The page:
• Betashares Nasdaq 100 ETF (ASX: NDQ):  Although it doesn’t frequently feature in the top or bottom 5 performing funds on a month-to-month basis, NDQ’s performance over the longer term has been truly impressive. Over the 5 years to the end of October 2023, it was the single best performing long only equity fund (listed or unlisted) in Australia3, a testament to the companies that make up the Nasdaq-100 Index as well as the long-term benefits of a low-cost index strategy. The index has become synonymous globally with innovation and technology, hosting some of the companies investing the most in developing the technologies that have shaped all of our lives over the last 20 years. In fact, companies in the Nasdaq-100 Index spent 7x the amount on R&D in the 12 months to June 2023 compared to the S&P 500, with a particular current focus on AI/Big Data, the Metaverse, Robotics and the Internet Economy4. The ‘Magnificent 7’, that is Apple, Microsoft, NVIDIA, Tesla, Alphabet (Class A & C) and Meta, have driven around 70% of the index’s returns over the 5-year period, as each has had the scale and cash reserves to develop scalable business lines across multiple market sectors5 as new trends have emerged.
Best* (%) 1 Month 3 Month 6 Month 1 Year 3 Year (p.a.) 5 Year (p.a.) Since Inception** Fund Inception Date Fwd P/E Fwd P/S Sharpe Ratio (1yr)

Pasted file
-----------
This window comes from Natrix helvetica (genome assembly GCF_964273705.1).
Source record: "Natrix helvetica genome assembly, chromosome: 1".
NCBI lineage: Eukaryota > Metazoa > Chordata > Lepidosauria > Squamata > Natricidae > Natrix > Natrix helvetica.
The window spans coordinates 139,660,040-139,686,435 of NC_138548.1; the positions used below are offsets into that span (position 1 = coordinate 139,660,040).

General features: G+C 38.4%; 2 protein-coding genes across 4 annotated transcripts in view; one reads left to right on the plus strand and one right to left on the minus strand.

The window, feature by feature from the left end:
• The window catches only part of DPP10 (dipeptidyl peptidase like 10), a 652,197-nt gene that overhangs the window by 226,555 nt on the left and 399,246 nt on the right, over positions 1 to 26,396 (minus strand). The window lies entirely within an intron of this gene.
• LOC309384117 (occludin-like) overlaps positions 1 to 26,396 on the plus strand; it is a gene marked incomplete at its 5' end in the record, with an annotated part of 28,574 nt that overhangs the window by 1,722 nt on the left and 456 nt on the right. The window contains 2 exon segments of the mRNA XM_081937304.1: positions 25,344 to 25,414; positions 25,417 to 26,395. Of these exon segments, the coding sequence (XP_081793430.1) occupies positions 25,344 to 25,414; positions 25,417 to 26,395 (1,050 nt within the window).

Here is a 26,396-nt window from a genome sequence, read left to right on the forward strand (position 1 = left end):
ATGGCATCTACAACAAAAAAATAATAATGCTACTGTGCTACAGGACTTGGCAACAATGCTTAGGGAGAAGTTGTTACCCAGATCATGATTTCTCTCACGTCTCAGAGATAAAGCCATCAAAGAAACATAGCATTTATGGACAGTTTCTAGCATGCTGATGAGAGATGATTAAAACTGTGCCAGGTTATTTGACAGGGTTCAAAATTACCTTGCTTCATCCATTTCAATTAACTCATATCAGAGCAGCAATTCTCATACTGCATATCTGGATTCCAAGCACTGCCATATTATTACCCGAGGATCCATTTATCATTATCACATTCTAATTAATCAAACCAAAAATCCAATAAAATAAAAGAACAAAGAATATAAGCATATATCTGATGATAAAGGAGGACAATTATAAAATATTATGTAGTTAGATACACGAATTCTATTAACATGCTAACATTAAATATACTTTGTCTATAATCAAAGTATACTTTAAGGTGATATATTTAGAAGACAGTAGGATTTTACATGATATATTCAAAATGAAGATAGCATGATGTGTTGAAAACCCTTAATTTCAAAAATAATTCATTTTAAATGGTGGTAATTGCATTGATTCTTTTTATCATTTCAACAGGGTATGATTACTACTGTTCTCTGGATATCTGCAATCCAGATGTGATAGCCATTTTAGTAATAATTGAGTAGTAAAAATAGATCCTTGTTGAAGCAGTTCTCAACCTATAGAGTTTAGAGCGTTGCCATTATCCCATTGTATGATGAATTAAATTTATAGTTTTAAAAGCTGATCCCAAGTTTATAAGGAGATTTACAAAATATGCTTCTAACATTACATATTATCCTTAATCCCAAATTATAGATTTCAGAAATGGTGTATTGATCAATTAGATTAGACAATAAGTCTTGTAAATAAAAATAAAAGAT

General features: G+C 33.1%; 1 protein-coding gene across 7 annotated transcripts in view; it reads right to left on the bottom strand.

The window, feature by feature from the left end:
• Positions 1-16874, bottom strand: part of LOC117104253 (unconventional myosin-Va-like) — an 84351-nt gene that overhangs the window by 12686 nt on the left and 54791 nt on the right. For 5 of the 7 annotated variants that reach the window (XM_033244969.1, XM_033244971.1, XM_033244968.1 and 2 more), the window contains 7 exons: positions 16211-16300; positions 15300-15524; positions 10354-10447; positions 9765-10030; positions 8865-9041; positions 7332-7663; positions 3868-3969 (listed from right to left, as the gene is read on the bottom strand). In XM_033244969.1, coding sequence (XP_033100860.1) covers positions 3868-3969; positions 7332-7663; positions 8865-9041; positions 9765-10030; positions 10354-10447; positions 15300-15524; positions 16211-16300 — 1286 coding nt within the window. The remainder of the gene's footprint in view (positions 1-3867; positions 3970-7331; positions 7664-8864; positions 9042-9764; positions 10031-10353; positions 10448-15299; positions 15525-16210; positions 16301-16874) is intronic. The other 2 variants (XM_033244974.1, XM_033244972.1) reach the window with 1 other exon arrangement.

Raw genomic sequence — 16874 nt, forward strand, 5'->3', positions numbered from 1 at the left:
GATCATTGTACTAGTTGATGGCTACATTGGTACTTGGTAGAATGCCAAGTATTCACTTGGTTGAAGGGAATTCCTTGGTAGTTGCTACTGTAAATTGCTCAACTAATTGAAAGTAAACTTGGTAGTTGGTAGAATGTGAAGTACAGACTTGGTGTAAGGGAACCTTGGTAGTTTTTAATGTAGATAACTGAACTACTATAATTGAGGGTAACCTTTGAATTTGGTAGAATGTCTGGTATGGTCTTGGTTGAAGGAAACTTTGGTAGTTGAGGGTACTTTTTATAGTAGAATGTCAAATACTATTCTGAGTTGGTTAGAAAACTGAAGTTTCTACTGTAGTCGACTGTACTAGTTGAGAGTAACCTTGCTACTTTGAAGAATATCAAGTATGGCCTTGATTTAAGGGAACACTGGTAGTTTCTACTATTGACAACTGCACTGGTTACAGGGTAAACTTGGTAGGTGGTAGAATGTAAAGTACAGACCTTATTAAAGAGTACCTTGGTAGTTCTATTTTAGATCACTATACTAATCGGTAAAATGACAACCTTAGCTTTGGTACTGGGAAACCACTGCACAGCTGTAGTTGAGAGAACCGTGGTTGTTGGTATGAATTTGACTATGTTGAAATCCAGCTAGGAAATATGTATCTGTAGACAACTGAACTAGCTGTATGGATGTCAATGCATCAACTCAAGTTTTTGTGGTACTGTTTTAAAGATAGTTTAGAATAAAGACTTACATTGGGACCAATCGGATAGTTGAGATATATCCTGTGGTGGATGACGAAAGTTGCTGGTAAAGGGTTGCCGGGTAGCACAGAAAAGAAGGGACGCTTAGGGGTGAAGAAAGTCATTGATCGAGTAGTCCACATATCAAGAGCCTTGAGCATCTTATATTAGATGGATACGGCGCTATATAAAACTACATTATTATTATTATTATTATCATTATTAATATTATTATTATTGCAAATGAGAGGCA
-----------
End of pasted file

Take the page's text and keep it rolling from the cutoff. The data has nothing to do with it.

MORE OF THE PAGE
QAU 6.47 1.42 -0.49 18.44 -0.09 7.88 1.59 5/05/2011 0.9
CRYP 6.03 -26.41 7.29 5.23 -48.93 2/11/2021 ^ 2.52 0.36
MNRS 3.76 -8.92 -17.62 5.82 -8.55 11.74 0.47 27/07/2016 15.26 1.99 0.2
USD 2.38 7.77 6.99 5.42 5.06 3.66 4.03 31/01/2011 0.2
EEU 1.8 2.12 0.06 8.02 -0.5 0.14 1.29 8/07/2011 0.62


Source: Morningstar, Bloomberg. As at 31 October 2023. Past performance is not an indicator of future performance of any index or fund. All performance figures quoted in AUD.


  • Betashares Gold Bullion ETF – Currency Hedged (ASX: QAU): After steadily declining from its May high of US$2050/oz down to under US$1850/oz by the start of October, the spot price of gold started to increase in the second week of October after the beginning of the Israel-Hamas war. It finished the month back up above US$2000/oz, as investors flocked to the asset traditionally viewed as a ‘safe haven’ in the face of increased geopolitical tension and uncertainty. While gold historically has tended to fall as bond yields rise, in this case the worry was that further instability could lead to an inflation shock caused by higher oil prices, leading gold to rise even as bonds sold off6.